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Insider Dealing

  • Norman Barry
Chapter
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Abstract

On a visit to England in the eighteenth century the French Enlightenment thinker, Voltaire, was tremendously impressed by the morality and liberality which were mainly brought about by commerce. In his Letters on England, he gave this famous panegyric to the London Stock Exchange:

Go into the London Stock Exchange — a more respectable a place than many a court — and you will see representatives of all nations gathered there for the service of mankind. There the Jew, the Mohammedan, and the Christian deal with each other as if they were of the same religion, and give the name of infidel only to those who go bankrupt. There the Presbyterian trusts the Anabaptist, and the Anglican accepts the Quaker’s promise.1 What he was describing was a world in which traders knew and trusted each other, where there was little or no regulation and where the peaceengendering and conflict-resolving features of capitalism were manifest.

Keywords

Business Ethic Stock Market Security Market Fiduciary Duty Inside Information 
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Notes

  1. 1.
    Quoted in D. Boaz, Libertarianism: a Primer (New York: Free Press, 1997) p. 38.Google Scholar
  2. 2.
    The Criminal Justice Act, 1993. For an account, see J. Murray, ‘The New Insider Dealing Law: A Critique’, in H. MacQueen (ed.) Insider Dealing (Edinburgh: David Hume Institute, 1993) pp. 19–27.Google Scholar
  3. 3.
    For the legal background in the USA, see A. Brennan and N. Kubasek, The Legal Environment of Business (New York: Macmillan, 1988).Google Scholar
  4. 4.
    Pierre Lemieux, Apologie des Sorcieres Modernes (Paris: Les Belles Lettres, 1991).Google Scholar
  5. 5.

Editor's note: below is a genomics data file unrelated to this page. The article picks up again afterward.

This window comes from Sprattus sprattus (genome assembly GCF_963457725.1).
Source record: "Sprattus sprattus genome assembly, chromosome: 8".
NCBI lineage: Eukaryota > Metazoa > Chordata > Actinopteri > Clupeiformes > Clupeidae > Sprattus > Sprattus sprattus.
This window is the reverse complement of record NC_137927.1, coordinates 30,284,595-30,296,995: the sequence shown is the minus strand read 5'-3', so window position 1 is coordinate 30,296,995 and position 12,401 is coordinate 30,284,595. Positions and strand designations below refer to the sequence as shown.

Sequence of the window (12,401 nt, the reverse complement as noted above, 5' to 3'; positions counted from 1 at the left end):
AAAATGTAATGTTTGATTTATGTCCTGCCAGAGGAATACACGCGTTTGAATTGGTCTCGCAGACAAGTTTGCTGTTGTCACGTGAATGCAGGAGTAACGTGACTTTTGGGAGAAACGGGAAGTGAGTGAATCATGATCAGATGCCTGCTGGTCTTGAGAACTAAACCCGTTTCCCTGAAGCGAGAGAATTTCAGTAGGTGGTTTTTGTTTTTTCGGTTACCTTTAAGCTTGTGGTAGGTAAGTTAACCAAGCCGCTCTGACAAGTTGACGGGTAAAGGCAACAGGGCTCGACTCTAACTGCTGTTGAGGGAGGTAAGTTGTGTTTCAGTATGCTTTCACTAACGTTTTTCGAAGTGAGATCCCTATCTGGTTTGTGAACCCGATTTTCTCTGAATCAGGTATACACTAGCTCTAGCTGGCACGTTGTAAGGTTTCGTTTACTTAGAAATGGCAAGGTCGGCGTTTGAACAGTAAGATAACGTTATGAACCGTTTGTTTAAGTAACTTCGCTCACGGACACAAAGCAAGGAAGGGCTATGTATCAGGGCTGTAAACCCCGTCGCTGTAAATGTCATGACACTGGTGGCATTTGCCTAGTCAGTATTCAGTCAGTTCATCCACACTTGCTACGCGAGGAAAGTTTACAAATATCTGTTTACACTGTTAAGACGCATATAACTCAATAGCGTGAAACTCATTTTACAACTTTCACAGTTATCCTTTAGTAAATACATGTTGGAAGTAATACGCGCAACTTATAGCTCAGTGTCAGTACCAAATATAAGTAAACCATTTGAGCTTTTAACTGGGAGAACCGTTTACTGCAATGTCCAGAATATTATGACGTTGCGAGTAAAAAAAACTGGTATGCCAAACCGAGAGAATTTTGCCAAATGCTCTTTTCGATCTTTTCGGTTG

In the USA the situation has been complicated by the fact that civil offences, on occasion, appear to have been made criminal by the courts, see D. Fischel, Payback: The Conspiracy to Destroy Michael Milken and His Financial Revolution (New York: Harper, 1995)Google Scholar
  6. 6.
    See H. Manne, Insider Trading and the Stock Market (New York: Free Press, 1966).Google Scholar
  7. 10.
    See N. Barry, Insider Dealing: An Exploration into Law and Existing Practice (London: Foundation for Business Responsibilities, 1996) p. 16.Google Scholar
  8. 12.
    The whole story is graphically described in D. Frantz, Levine and Co. (New York: Holt, 1987).Google Scholar
  9. 13.
    See B. Hannigan, Insider Dealing (London: Kluwer, 1988) p. 24.Google Scholar
  10. 16.
    J. Schumpeter, Capitalism, Socialism and Democracy, 3rd edn (London: Routledge, 1994: 1st pub. 1942) pp. 1–86.Google Scholar
  11. 17.
    See I. Kirzner, Discovery, Capitalism and Distributive Justice (Oxford: Blackwell, 1989).Google Scholar
  12. 21.
    H. Manne, ‘Insider Trading and Property Rights in New Information’, in J. Dorn and H. Manne (eds) Economic Liberties and the Constitution (Fairfax: George Mason University Press, 1987) p. 318.Google Scholar

Copyright information

© Norman Barry 1998

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  • Norman Barry

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